The partners do what they say they are going to do. This is a no-brainer, but accountability is an essential part of the responsibility to one’s partner. If circumstances force a change in plans, then the partner should be notified and consulted on alternatives. Usually the partners also need to coordinate their compliance with funding agency and institutional requirements. Typically, semi-annual or annual reports need to be put into a specific format and to go through a number of steps before publication and submittal. Partners should give each other plenty of advance notice and also comply with each other’s reporting schedules in a timely manner. Grant related reporting and site visits and reverse site visits should be posted in everyone’s calendar. Science museums on sub-awards from research centers should be prepared to help their partner demonstrate to the awarding agency the impact of their efforts, including the numbers of people reached, demographic data, evaluation results, and so forth.

Partners share names, credits and logos. Partners need to share with each other how they wish their organization and key players to be referred to and credited in documents, press releases, websites, marketing materials, and publications. They need to have on hand a high-resolution copy of the partner’s logos. They also need to be aware of specific funding agency requirements, including the use of agency logos, grant numbers, credits, and content disclaimers. It is a matter of courtesy that press releases, signage, marketing materials, and scholarly articles be offered for reviewed by partners ahead of publication.

Calendar awareness is critical. University and science museum calendars are typically quite different. Science museums tend to be busiest on weekends, holidays, and in the summer, precisely the times when universities tend to lose faculty and students to vacation and travel. Academic schedules are decisive factors in planning collaborative efforts. Do not expect to be able to advance a joint project or proposal during the month of August, when many university researchers take vacation breaks. Other summer months may be slow as well. Even different schools at a single university may have different semester schedules and holiday breaks; these can determine whether researchers and their graduate students are available when you would most like their help – for instance, if you want to plan face-to-face programs with researchers when your museum is full of families on holiday.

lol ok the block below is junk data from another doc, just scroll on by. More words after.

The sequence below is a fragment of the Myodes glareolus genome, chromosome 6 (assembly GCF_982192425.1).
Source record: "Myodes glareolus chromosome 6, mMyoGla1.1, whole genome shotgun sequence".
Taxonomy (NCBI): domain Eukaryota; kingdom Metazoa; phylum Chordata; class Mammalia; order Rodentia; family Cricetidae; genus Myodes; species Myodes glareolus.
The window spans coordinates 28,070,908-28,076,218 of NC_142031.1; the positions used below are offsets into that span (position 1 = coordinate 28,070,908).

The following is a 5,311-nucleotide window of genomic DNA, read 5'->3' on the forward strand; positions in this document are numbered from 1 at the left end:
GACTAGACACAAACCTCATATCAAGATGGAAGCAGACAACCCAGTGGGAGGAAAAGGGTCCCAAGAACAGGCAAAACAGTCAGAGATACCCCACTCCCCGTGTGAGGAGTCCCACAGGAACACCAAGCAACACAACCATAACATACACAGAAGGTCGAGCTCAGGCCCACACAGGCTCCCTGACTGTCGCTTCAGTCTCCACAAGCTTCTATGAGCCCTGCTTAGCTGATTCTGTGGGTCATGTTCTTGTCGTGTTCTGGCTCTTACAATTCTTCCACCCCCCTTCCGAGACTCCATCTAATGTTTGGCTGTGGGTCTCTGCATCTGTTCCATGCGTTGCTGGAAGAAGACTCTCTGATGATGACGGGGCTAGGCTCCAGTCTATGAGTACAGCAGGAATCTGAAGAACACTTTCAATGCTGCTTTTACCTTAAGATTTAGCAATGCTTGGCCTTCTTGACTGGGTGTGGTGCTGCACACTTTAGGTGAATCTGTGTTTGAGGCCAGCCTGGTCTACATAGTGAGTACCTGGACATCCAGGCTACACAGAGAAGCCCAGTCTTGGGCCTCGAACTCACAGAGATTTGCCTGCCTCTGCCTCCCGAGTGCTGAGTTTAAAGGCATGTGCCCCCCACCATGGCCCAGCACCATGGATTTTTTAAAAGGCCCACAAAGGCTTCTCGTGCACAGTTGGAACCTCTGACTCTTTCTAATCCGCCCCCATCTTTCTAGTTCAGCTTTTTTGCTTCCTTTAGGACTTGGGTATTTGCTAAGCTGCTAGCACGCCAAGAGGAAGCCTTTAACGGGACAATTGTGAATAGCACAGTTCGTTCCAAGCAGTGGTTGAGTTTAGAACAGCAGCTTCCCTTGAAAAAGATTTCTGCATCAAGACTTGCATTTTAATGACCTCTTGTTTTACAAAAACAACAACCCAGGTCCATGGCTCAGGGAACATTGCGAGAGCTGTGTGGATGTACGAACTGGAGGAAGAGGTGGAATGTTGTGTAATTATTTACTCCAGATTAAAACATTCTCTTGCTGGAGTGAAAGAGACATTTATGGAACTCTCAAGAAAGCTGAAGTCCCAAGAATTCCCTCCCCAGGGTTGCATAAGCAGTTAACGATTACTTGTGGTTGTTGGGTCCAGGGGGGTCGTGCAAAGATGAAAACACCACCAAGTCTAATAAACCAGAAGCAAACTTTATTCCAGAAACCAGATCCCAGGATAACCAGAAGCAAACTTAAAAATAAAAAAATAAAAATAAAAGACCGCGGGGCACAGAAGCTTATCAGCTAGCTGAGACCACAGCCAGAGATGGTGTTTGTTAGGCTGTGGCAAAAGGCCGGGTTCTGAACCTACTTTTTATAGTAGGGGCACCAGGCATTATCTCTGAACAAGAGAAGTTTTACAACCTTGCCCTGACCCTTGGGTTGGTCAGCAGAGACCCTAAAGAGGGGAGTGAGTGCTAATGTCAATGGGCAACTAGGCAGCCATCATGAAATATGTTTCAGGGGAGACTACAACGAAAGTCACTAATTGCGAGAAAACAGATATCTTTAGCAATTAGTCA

Time management and other forms of courtesy. Time management is a critical area for faculty researchers as well as for science museum staff. Research faculty tend to have complicated and irregular schedules teaching courses, advising, conducting laboratory research, meeting faculty commitments, attending scientific meetings, writing and reviewing grants, and completing administrative tasks. In general, researchers want to contribute their expertise; they do not want to get involved in organizational, operational, or administrative details of education outreach initiatives. In all cases, it is beneficial to be clear at the start what roles the research partners would prefer or prefer not to assume. When researchers have committed to work with your science museum on a public engagement project, respect their time, and make it as easy for them as you can. Work with their administrative assistants or their education outreach directors. Provide directions, parking, badges, escorts. Graduate students can be more flexible with their time. One thing they will deeply appreciate is access to food, vouchers for the cafeteria, places to safely stash their backpacks and laptops, and so forth.

A little appreciation goes a long way. The researchers with whom you collaborate are probably going well out of their way to make their commitment to education outreach a serious one. It can be time-consuming and even a little stressful if it means venturing into areas beyond one’s comfort zone. Give back to the researchers you work with. Recognize their efforts. Write thank you notes. Invite them to museum events, offer to involve their students or provide opportunities for them to exercise their education and outreach skills. Encourage your partners to link to your website and provide them with photos and videos of your activities for them to post on theirs. Share positive visitor comments and research and evaluation data with them. And don’t forget to celebrate both minor and major accomplishments along the way.